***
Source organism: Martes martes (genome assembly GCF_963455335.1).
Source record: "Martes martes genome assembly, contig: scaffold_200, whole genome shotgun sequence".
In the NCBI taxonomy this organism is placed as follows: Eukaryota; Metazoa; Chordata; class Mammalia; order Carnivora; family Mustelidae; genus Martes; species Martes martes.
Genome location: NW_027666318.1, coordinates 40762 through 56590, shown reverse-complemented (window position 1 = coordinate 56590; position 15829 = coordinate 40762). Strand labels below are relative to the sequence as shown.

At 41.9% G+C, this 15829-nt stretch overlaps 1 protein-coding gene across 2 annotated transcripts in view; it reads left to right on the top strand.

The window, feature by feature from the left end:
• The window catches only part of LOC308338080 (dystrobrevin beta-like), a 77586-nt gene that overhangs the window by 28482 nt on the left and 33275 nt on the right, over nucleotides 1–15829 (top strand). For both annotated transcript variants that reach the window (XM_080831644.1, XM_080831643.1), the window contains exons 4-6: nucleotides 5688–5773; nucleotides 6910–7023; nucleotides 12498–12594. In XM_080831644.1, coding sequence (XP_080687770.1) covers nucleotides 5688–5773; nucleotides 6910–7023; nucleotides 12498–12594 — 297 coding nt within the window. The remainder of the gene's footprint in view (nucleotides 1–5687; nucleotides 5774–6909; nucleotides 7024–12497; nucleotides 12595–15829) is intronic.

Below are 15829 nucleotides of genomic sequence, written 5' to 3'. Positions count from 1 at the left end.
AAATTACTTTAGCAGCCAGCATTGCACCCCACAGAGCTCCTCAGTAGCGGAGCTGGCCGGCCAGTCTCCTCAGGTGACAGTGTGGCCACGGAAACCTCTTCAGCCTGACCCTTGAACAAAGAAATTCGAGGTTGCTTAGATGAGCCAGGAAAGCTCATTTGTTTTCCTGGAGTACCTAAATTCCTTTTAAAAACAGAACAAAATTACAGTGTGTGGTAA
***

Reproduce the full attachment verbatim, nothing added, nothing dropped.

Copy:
Source organism: Martes martes (genome assembly GCF_963455335.1).
Source record: "Martes martes genome assembly, contig: scaffold_200, whole genome shotgun sequence".
In the NCBI taxonomy this organism is placed as follows: Eukaryota; Metazoa; Chordata; class Mammalia; order Carnivora; family Mustelidae; genus Martes; species Martes martes.
Genome location: NW_027666318.1, coordinates 40762 through 56590, shown reverse-complemented (window position 1 = coordinate 56590; position 15829 = coordinate 40762). Strand labels below are relative to the sequence as shown.

At 41.9% G+C, this 15829-nt stretch overlaps 1 protein-coding gene across 2 annotated transcripts in view; it reads left to right on the top strand.

The window, feature by feature from the left end:
• The window catches only part of LOC308338080 (dystrobrevin beta-like), a 77586-nt gene that overhangs the window by 28482 nt on the left and 33275 nt on the right, over nucleotides 1–15829 (top strand). For both annotated transcript variants that reach the window (XM_080831644.1, XM_080831643.1), the window contains exons 4-6: nucleotides 5688–5773; nucleotides 6910–7023; nucleotides 12498–12594. In XM_080831644.1, coding sequence (XP_080687770.1) covers nucleotides 5688–5773; nucleotides 6910–7023; nucleotides 12498–12594 — 297 coding nt within the window. The remainder of the gene's footprint in view (nucleotides 1–5687; nucleotides 5774–6909; nucleotides 7024–12497; nucleotides 12595–15829) is intronic.

Below are 15829 nucleotides of genomic sequence, written 5' to 3'. Positions count from 1 at the left end.
AAATTACTTTAGCAGCCAGCATTGCACCCCACAGAGCTCCTCAGTAGCGGAGCTGGCCGGCCAGTCTCCTCAGGTGACAGTGTGGCCACGGAAACCTCTTCAGCCTGACCCTTGAACAAAGAAATTCGAGGTTGCTTAGATGAGCCAGGAAAGCTCATTTGTTTTCCTGGAGTACCTAAATTCCTTTTAAAAACAGAACAAAATTACAGTGTGTGGTAA